Two for the Band
- Posted: Jun 05, 2015 at 6:00AM
Honest, this is the last Microsoft Band post... (for a bit at least)(unless I find something really really cool anyway... ;)
Just for reference, here are the other recent C4F posts; Microsoft Band SDK Release and Band Studio Introduction, Developing for the Microsoft Band Link Round-up, Microsoft Band SDK Preview, Raspberry PI 2 and the Microsoft Band
Today two Microsoft MVP's, Laurent Bugnion and Joost van Schaik, share two new adventures developing for the Microsoft Band. My favorite is Joost's where he seems to throw just about everything into the project...
Frist through, Laurent Bugnion shares a presentation and code;
Date: 13 Mai 2015
Location: Mechelen Belgium
Event name: Techorama 2015
Microsoft took the technical world by surprise by releasing in November 2014 a smartwatch and a Health application compatible with Windows Phone, Android and iOS, and loaded with features. Just a few weeks later, an SDK was also released for these three platforms. The SDK gives access to the watch's many sensors (heart rate, accelerometer and many more) and also allows sending notifications to the watch. This is of course just a first step in opening up this new platform for 3rd party, and using the watch as a new kind of input/output device for applications. In this session, we will have a lot of fun coding for Microsoft Band. We will first discover the band and understand how it works. We will see how to install the SDK, how to create a new application leveraging the sensors and how to enrich your apps by sending notifications to your users' wrist. Then we will use the Band's sensors to create fun applications.
Now Joost van Schaik takes just about everything, Windows 10, UWP, Azure and the Band, mixes it together and...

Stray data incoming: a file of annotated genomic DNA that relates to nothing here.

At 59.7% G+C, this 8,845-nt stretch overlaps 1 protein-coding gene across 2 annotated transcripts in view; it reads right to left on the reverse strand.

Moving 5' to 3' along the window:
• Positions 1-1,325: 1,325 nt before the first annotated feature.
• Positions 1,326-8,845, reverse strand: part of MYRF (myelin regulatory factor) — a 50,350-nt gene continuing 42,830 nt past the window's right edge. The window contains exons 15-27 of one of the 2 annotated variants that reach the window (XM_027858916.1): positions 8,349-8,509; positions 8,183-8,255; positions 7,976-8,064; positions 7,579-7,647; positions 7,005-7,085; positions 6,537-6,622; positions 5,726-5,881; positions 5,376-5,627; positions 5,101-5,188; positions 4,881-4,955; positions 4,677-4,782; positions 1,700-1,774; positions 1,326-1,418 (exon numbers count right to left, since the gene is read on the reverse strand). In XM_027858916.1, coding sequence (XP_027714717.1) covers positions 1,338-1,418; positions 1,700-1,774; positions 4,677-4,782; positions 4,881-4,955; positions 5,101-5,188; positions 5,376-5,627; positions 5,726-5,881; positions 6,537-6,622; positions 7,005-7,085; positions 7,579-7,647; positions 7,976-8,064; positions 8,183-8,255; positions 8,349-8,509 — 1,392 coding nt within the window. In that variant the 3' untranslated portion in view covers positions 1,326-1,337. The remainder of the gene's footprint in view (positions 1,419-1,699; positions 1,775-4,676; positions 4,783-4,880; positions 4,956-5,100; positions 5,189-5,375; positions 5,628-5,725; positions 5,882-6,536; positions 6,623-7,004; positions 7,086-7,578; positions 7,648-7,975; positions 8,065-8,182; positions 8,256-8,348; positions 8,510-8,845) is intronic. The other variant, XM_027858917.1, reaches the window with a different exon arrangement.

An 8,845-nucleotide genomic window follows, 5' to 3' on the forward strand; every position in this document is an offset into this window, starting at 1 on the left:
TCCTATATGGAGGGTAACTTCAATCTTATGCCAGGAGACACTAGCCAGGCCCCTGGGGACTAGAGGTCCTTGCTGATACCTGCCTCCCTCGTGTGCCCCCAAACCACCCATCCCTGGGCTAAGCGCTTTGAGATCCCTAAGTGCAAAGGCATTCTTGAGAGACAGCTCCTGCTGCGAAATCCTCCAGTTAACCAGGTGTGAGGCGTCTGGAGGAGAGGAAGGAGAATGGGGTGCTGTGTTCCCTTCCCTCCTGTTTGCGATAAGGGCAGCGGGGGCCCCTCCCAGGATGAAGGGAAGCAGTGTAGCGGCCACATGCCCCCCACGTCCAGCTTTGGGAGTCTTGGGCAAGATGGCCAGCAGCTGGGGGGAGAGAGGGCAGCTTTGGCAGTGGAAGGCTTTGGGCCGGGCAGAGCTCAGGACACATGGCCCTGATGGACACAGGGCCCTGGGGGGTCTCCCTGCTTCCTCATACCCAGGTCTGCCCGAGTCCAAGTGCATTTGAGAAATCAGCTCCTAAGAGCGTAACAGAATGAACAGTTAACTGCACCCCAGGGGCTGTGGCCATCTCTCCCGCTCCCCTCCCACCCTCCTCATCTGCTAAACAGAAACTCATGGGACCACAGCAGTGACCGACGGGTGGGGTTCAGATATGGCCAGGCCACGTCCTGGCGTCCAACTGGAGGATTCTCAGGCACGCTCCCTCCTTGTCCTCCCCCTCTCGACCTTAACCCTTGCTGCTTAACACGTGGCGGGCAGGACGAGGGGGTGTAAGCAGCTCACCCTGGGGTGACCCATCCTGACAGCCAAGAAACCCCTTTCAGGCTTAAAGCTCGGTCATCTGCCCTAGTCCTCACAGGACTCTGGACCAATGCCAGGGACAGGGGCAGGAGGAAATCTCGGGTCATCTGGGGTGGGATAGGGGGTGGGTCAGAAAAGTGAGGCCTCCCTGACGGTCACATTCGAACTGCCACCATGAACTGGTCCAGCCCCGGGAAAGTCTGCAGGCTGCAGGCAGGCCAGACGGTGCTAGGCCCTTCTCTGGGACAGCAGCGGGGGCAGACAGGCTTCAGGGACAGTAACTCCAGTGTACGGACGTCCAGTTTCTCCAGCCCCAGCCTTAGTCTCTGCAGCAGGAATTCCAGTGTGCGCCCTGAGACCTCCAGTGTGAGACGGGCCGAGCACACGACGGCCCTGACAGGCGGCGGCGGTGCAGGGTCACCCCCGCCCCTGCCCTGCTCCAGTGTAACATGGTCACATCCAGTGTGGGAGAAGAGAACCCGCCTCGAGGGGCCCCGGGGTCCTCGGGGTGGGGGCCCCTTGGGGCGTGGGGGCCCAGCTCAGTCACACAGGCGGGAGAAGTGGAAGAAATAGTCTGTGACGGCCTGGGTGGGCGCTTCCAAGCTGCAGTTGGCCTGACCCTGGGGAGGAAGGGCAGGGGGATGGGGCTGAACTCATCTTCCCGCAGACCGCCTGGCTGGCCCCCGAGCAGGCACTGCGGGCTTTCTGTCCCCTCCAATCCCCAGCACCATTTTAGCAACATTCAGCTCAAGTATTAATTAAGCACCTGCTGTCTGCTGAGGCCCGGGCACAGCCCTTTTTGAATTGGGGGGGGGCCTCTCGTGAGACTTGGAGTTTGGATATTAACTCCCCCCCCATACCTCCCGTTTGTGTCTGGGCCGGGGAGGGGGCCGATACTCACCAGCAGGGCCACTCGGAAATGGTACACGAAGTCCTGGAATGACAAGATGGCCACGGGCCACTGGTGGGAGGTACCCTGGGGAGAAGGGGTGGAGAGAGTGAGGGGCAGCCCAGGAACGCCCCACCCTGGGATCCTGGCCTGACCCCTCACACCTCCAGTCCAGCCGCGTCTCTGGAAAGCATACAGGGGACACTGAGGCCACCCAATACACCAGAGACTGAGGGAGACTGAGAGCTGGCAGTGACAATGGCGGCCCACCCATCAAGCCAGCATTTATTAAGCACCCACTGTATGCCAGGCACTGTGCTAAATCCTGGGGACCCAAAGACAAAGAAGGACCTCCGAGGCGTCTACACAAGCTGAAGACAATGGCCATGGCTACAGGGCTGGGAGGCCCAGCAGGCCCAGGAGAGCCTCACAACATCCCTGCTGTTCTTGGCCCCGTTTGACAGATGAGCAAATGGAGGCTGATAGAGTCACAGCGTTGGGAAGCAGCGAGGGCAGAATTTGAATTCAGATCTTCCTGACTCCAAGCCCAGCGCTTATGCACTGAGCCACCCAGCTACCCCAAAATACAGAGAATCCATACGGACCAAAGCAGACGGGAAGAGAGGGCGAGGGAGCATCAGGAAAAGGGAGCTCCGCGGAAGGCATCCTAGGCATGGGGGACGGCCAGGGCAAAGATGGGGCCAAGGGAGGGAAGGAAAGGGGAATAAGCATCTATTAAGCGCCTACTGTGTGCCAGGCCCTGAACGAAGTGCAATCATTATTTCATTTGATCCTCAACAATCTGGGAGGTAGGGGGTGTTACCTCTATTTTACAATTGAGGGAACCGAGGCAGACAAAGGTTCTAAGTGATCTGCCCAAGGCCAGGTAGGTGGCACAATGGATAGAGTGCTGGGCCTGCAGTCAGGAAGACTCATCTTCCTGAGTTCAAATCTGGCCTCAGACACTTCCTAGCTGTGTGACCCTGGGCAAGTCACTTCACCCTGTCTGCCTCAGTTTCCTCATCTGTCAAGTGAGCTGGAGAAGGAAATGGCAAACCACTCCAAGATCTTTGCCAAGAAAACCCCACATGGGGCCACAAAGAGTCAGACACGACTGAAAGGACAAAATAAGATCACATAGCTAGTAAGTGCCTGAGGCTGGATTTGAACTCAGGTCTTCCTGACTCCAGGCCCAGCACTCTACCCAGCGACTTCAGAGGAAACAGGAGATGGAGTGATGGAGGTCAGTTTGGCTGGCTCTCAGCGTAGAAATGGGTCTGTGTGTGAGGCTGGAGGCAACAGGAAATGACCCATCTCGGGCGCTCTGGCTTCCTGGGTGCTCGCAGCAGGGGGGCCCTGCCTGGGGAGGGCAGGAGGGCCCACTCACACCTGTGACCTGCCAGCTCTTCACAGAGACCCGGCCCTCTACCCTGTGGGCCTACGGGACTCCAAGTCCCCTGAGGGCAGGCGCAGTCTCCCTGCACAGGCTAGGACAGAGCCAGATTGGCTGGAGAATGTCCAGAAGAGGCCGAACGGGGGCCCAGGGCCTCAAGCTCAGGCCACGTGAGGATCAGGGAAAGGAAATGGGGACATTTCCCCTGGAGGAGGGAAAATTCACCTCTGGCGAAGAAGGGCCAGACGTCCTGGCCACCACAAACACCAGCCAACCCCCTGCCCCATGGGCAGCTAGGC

Back in February I got my Raspberry PI2 and wanted to do something with it. So I created a setup that made it display my heart rate as measured by my Microsoft Band, making it blink a colored LED in the same rate as my heartbeat. Windows 10 IoT Core wasn’t available at that time, which made me resort to using Raspbian Linux, installing Mono on that, getting a OWIN ASP.NET server running on that, that listened to postings on a WebAPI endpoint, employing a modified C library to actually drive the pins to make the LED go, editing files, setting permissions, all via command line stuff.
Back to the drawing board
What I envisioned when I started out in February, was something like this:
A kind of magic black box in the middle that would take care of this problem by receiving data and distributing it to clients. It’s the kind of diagram typically drawn by a branch of people who tends to net big salaries by painting happy stories in the client’s mind - and, with the warm fuzzy feeling of a job well done, drop the actual problem of getting these magic boxes to appear out of thin air on the desk of some hapless unsuspecting developer. These people tend to call themselves architects, but I think marchitects would be a better word. Believe me, I’ve done architecture myself, I know how this goes. But I digress.
Anyway, in this case Microsoft has you (and me) poor developer’s – er – behind already covered, because this magic box already exists. It’s called Signal/R, and it’s been around for a while. A basic setup hardly needs any code, and if you host it on on Azure, you can very simply publish it with a few mouseclicks, debug it while running, and you never need to worry about where your magic box is on the network – it has a global URL. And what you end up then with, is this possibility: